My Hero Says: "You Need to Get Your Head Out of the Clouds"

In high school, I had this teacher that I really looked up to, a hero. He taught history, made it really interesting and exciting. He was an ex army coloniel. He looked and acted like he had stepped right out of a movie.  He exuded charisma. He told all of these stories of incredible things he'd done and seen. A truly larger than life personality. The students all hung on his every word. I was impressionable, I thought of the man as a mentor, and in my eyes he could do no wrong. All I wanted to do was impress this man.

When I was about to graduate high school I was in his office, he asked me what my plans were. I was a techie, geeky kid and I'd been programming computers since I was 9 and had a dream of having a job at NASA. I told him I wanted to work there. He laughed, and it wasn't really a nice laugh. It was a "you're being a fool" kind of laugh. He said "Eddie, you need to be more realistic, set your sights lower. My sons are top of their class at Virginia Tech, and even *THEY* probably won't be able to get a job at NASA. You need to spend a little less time with your head in the clouds." As you can imagine this was devastating.

One of my personality traits is stubbornness, if someone tells me I can't do something, I will cross oceans to prove them wrong. I don't even like it when it happens to other people. When Simon Cowel tells some singer that they are the "worst singer in the world" and they'll never "be a good singer" I want them to go on to be one of the biggest, most successful vocalists in the world and come back and make Cowel eat his words. Making a blanket statement about someone in the present is kind of a moronic thing to do, there's no telling what that person might accompish.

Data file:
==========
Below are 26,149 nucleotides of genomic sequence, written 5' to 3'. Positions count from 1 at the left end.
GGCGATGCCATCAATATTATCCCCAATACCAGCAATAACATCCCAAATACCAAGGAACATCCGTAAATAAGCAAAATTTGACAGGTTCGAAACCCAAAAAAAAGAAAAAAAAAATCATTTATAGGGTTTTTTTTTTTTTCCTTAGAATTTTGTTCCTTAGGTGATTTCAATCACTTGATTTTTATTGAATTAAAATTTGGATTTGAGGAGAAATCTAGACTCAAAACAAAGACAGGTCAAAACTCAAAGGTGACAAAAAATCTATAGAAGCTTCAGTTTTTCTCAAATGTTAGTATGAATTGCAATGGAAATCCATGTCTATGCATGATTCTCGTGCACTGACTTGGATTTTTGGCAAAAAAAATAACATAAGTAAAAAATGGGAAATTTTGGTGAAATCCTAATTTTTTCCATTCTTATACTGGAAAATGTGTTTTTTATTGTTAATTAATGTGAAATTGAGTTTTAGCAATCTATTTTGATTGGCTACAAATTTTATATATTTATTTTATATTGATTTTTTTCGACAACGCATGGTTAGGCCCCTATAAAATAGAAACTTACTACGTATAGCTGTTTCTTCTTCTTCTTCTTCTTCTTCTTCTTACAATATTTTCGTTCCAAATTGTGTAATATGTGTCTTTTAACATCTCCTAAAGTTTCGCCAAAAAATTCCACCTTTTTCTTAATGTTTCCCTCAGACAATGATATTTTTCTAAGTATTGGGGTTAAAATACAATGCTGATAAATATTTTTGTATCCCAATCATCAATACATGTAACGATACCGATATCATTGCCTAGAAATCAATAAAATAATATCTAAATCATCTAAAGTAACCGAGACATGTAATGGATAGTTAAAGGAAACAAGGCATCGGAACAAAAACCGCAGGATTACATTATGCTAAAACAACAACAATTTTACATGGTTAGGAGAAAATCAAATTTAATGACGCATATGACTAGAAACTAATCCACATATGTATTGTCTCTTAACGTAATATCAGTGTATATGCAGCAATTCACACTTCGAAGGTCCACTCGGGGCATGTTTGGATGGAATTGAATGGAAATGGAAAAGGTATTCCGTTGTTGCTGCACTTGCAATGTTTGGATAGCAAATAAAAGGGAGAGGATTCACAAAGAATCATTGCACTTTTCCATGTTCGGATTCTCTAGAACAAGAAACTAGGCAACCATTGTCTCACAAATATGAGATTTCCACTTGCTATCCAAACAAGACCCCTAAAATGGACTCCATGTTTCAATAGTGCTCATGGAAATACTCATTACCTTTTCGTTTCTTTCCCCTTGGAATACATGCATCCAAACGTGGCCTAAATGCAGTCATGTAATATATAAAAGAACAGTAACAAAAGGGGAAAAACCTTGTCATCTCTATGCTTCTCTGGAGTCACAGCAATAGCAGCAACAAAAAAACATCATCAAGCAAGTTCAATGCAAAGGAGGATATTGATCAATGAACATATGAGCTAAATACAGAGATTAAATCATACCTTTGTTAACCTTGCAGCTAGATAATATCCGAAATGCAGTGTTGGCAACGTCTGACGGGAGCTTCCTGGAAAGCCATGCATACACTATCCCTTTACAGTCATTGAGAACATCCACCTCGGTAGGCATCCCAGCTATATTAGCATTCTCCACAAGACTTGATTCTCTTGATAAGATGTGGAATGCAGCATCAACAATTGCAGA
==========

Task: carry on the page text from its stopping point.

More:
Before I even finished college, I was working part time at NASA, and my first full time job after graduating was at NASA, working as a systems analyst on the Earth Observation System project. I didn't do it to prove "Mr. Smith" wrong, I did it because it was a dream of mine.

Years later I did think about going back and slapping my NASA badge down on Mr. X's desk. Giving him a piece of my mind - that he should be trying to encourage kids, not crap on their dreams like an idiot. That by doing so, not only was he not worthy of being my hero, but by crushing kids dreams he was a pretty shitty teacher. I didn't.

I guess the take home here is, heroes are important, but they're human just like everyone else. In the end, you should not determine your self worth based on what someone else says, no matter how great they seem.


  1. Maybe that's part of his tactic. He tells kids they can't do it to create a big iron gate that they need to push through. People need those barriers so that they can smash through them and become something more than they were before.

    Nah. He was probably just a jerk.